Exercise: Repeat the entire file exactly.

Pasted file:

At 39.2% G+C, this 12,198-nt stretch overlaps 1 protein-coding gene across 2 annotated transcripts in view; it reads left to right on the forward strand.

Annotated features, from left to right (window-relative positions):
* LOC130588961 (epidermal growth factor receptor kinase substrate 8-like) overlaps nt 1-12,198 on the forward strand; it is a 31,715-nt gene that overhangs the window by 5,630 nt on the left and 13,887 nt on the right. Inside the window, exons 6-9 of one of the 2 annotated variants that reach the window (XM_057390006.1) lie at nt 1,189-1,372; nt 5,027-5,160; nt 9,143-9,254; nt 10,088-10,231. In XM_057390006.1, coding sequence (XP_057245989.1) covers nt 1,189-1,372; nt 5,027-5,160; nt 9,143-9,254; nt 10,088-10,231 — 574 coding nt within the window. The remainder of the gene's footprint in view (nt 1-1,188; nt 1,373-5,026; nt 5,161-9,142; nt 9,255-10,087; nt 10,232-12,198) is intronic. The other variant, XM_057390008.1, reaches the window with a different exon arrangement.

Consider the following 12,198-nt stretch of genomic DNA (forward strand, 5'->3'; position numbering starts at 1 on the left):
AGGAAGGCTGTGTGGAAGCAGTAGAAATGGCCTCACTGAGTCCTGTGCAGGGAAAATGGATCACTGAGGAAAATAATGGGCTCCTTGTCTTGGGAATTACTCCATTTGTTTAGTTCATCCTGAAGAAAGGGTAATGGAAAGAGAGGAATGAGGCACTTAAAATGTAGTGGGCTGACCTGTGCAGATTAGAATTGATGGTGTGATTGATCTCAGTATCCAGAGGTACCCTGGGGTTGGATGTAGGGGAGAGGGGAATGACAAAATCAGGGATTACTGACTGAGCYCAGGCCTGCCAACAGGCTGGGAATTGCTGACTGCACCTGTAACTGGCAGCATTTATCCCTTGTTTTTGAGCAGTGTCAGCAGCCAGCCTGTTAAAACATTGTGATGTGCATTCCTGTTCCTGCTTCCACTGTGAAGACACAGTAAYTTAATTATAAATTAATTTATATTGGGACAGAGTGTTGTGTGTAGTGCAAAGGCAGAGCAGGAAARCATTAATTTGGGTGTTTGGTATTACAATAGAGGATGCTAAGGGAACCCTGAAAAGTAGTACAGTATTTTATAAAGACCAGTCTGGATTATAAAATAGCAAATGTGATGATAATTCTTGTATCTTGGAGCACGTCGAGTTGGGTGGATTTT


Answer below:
At 39.2% G+C, this 12,198-nt stretch overlaps 1 protein-coding gene across 2 annotated transcripts in view; it reads left to right on the forward strand.

Annotated features, from left to right (window-relative positions):
* LOC130588961 (epidermal growth factor receptor kinase substrate 8-like) overlaps nt 1-12,198 on the forward strand; it is a 31,715-nt gene that overhangs the window by 5,630 nt on the left and 13,887 nt on the right. Inside the window, exons 6-9 of one of the 2 annotated variants that reach the window (XM_057390006.1) lie at nt 1,189-1,372; nt 5,027-5,160; nt 9,143-9,254; nt 10,088-10,231. In XM_057390006.1, coding sequence (XP_057245989.1) covers nt 1,189-1,372; nt 5,027-5,160; nt 9,143-9,254; nt 10,088-10,231 — 574 coding nt within the window. The remainder of the gene's footprint in view (nt 1-1,188; nt 1,373-5,026; nt 5,161-9,142; nt 9,255-10,087; nt 10,232-12,198) is intronic. The other variant, XM_057390008.1, reaches the window with a different exon arrangement.

Consider the following 12,198-nt stretch of genomic DNA (forward strand, 5'->3'; position numbering starts at 1 on the left):
AGGAAGGCTGTGTGGAAGCAGTAGAAATGGCCTCACTGAGTCCTGTGCAGGGAAAATGGATCACTGAGGAAAATAATGGGCTCCTTGTCTTGGGAATTACTCCATTTGTTTAGTTCATCCTGAAGAAAGGGTAATGGAAAGAGAGGAATGAGGCACTTAAAATGTAGTGGGCTGACCTGTGCAGATTAGAATTGATGGTGTGATTGATCTCAGTATCCAGAGGTACCCTGGGGTTGGATGTAGGGGAGAGGGGAATGACAAAATCAGGGATTACTGACTGAGCYCAGGCCTGCCAACAGGCTGGGAATTGCTGACTGCACCTGTAACTGGCAGCATTTATCCCTTGTTTTTGAGCAGTGTCAGCAGCCAGCCTGTTAAAACATTGTGATGTGCATTCCTGTTCCTGCTTCCACTGTGAAGACACAGTAAYTTAATTATAAATTAATTTATATTGGGACAGAGTGTTGTGTGTAGTGCAAAGGCAGAGCAGGAAARCATTAATTTGGGTGTTTGGTATTACAATAGAGGATGCTAAGGGAACCCTGAAAAGTAGTACAGTATTTTATAAAGACCAGTCTGGATTATAAAATAGCAAATGTGATGATAATTCTTGTATCTTGGAGCACGTCGAGTTGGGTGGATTTT